The 5,900-year-old garment discovery was reported by the head of the Institute of Archeology and Ethnography in Yerevan, Pavel Avetisian. The researcher indicated at a news conference held on Tuesday that the uncovered piece of skirt could be the world's oldest piece of reed clothing ever discovered.
The skirt fragment, made from reeds, was found while the archeologists were working a dig in the Areni-1 cave located in the southeastern part of Armenia.
Areni-1 cave is located in the village of Areni, a village in the Vayots Dzor province and part of the Fertile Crescent region of Armenia. The area, known for its great wine country, located in between the areas of Nakhichevan and Ararat, which runs along the Turkey border.
Boris Gasparian, another Armenian archaeologist working at the site with the group made up of Armenian, U.S. and Irish scientists, had also found a mummified goat that they believe is roughly 5,900 years old as well.
If their estimates prove correct, the mummified goat found in Armenia is more than 1,000 years older than many of the mummified animals that have been discovered in Egypt.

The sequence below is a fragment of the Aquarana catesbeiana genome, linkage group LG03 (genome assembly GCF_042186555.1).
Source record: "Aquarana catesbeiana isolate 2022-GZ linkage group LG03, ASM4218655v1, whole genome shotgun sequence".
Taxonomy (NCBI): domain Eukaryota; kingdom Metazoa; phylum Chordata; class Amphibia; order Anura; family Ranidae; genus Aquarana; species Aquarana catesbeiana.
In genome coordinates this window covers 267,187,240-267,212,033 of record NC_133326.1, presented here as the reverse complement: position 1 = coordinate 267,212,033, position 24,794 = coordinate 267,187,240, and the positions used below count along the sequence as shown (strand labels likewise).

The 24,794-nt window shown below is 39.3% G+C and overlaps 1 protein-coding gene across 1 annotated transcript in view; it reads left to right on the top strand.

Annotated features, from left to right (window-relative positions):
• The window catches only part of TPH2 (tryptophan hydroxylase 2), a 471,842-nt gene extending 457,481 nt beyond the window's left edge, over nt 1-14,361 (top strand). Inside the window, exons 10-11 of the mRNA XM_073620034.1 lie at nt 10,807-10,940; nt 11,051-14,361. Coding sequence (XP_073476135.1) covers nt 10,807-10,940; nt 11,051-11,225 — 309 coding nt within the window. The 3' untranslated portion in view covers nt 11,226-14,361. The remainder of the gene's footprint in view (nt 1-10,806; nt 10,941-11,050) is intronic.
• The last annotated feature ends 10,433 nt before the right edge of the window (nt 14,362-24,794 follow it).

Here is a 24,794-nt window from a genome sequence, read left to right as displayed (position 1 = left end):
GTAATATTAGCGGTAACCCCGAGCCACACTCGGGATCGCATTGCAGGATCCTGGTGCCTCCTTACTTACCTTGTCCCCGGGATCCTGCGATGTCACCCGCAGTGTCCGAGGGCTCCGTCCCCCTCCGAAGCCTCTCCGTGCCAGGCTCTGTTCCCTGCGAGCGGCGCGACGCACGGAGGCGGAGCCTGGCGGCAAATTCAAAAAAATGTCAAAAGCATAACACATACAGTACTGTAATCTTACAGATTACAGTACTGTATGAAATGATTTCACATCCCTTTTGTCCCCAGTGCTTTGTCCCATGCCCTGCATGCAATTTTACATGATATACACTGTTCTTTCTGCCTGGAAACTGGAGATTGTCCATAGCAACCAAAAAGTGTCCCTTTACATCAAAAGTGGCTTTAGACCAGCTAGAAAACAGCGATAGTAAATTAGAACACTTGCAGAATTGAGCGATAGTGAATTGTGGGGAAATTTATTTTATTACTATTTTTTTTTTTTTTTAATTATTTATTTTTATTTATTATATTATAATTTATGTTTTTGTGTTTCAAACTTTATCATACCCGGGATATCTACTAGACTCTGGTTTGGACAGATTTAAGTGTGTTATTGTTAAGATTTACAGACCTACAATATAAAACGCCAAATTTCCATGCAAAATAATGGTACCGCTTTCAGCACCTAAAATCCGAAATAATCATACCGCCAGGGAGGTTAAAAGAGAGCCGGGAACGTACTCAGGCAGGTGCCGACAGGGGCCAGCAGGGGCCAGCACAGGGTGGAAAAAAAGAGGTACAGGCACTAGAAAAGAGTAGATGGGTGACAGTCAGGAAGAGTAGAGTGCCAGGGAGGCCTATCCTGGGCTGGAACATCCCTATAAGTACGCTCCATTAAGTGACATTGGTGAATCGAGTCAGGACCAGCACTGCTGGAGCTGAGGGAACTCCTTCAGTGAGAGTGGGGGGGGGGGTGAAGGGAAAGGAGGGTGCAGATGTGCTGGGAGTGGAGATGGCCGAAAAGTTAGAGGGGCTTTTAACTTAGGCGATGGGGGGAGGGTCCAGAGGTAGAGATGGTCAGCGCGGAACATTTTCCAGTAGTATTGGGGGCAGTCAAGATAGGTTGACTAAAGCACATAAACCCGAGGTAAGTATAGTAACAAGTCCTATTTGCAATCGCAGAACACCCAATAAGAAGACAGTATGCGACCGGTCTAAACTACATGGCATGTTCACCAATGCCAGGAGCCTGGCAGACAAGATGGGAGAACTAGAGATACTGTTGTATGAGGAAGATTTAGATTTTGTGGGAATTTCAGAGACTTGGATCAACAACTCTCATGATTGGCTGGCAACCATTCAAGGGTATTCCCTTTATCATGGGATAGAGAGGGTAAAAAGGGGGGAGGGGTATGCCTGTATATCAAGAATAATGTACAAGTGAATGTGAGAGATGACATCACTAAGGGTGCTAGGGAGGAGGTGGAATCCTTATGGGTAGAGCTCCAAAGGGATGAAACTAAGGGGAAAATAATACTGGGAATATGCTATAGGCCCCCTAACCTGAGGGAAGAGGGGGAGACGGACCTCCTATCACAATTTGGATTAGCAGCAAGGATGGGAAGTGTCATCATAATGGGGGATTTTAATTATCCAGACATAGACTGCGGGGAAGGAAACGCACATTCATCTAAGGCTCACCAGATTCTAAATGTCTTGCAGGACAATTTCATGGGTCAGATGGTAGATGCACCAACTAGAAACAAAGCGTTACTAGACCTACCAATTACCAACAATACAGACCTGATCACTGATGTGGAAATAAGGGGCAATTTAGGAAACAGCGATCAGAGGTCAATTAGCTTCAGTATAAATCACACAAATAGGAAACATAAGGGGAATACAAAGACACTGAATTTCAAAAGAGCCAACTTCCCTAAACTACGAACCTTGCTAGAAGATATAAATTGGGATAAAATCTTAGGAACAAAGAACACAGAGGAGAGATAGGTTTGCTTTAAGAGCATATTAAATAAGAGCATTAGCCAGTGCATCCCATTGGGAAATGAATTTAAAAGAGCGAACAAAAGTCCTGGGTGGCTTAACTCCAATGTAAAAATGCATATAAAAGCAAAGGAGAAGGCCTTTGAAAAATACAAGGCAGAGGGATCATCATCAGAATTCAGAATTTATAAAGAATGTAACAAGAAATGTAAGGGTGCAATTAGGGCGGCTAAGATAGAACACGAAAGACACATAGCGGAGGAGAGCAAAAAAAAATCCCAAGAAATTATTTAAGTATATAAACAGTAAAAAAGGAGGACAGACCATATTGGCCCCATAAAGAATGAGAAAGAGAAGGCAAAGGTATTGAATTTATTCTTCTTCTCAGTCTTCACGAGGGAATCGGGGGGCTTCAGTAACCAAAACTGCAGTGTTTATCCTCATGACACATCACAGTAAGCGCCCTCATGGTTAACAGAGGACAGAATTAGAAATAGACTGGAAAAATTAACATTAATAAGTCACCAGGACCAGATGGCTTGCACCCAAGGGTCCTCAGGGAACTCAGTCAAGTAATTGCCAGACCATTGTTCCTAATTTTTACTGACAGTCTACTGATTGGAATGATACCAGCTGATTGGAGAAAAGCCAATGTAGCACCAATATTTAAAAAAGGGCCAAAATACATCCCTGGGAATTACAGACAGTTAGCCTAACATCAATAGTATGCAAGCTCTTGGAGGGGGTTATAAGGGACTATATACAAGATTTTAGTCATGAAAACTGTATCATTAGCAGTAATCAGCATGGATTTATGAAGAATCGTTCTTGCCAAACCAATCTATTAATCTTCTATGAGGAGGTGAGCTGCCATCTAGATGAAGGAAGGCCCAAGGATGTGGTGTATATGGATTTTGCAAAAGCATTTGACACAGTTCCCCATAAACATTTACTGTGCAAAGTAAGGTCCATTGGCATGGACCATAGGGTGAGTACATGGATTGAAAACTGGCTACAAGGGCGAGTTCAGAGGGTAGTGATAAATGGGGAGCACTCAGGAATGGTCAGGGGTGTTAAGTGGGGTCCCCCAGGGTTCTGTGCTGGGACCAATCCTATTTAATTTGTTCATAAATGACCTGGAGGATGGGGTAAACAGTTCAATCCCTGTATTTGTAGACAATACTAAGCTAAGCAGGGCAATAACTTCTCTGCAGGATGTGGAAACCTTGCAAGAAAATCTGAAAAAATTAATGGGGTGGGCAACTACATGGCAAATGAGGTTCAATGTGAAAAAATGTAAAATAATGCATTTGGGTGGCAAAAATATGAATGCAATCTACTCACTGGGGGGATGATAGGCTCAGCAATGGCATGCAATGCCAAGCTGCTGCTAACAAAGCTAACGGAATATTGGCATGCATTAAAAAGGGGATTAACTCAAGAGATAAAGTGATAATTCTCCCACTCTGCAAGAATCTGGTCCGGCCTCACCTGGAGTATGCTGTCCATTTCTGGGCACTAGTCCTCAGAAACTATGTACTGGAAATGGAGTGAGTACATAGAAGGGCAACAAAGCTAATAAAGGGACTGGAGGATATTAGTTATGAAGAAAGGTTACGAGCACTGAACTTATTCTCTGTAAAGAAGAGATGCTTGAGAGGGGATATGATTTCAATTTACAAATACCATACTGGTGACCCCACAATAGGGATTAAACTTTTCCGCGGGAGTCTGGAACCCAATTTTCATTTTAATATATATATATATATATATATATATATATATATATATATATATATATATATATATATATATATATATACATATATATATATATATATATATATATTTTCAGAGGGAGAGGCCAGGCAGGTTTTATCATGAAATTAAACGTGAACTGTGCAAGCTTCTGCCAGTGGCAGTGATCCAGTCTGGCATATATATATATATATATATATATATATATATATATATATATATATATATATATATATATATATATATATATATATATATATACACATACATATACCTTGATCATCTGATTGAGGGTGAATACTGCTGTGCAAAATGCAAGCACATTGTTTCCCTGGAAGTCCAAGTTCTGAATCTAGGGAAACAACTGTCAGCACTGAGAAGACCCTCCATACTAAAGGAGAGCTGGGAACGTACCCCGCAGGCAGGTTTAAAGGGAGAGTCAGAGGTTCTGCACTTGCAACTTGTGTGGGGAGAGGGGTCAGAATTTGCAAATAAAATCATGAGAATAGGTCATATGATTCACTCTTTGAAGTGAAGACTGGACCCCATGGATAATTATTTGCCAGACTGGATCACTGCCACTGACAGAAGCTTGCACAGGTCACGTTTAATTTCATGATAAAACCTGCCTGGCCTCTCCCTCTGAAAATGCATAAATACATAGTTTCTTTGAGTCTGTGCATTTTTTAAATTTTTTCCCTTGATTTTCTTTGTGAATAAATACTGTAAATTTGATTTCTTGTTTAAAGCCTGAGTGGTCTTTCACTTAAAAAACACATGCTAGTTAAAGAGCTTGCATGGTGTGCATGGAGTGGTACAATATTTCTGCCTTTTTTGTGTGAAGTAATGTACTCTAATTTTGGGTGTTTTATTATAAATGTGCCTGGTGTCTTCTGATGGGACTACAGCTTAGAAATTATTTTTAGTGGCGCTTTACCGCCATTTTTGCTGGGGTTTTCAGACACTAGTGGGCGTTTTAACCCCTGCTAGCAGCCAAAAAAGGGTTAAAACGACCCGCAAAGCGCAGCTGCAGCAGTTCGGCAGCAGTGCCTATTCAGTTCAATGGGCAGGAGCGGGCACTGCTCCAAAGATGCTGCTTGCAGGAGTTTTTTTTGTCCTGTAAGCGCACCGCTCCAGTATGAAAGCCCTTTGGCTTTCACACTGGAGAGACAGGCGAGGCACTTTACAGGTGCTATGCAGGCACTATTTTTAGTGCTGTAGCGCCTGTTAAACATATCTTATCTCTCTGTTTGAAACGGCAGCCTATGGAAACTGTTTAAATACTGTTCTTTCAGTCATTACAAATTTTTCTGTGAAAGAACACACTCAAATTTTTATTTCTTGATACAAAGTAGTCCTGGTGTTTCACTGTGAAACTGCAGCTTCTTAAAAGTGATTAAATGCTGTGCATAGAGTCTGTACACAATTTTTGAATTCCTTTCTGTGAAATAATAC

The joint international excavation has been an ongoing effort to understand and restore the ancient historical and archeological past of Armenia since 2007 and has already yielded a number of incredible finds besides the skirt and mummified goat, such as Copper Age artifacts that date back between 6,200 to 5,900 years ago.
Oldest leather shoe also found in Armenia
The skirt findings in southeastern Armenia come almost a year and a half after a leather shoe, believed to be the world's oldest at 5,500 years old, was also found in the same country and same location as the skirt.
The shoe, which is now considered the oldest known piece of leather footwear in existence, was also discovered in the Areni-1 cave.
Diana Zardaryan, an Armenian PhD student at the Institute of Archeology in Armenia said at the time of the discovery that it was astounding to find the shoe in such good condition.
“I was amazed to find that even the shoe-laces were preserved,” Zardaryan remarked.
Before the shoe discovery, the oldest known leather shoe was thought to be that of Otzi the Iceman, a 5,300-year-old man who was discovered inside a glacier in Austria.
While the shoe found in Armenia is considered the oldest known leather shoe, it is not considered the oldest form of footwear.
That distinction goes to a pair of plant-fiber sandals that were discovered in Missouri in the Arnold Research Cave.
The plant-fiber sandals are believed to be at least 2,000 to 2,500 years older than the shoes discovered in the Areni-1.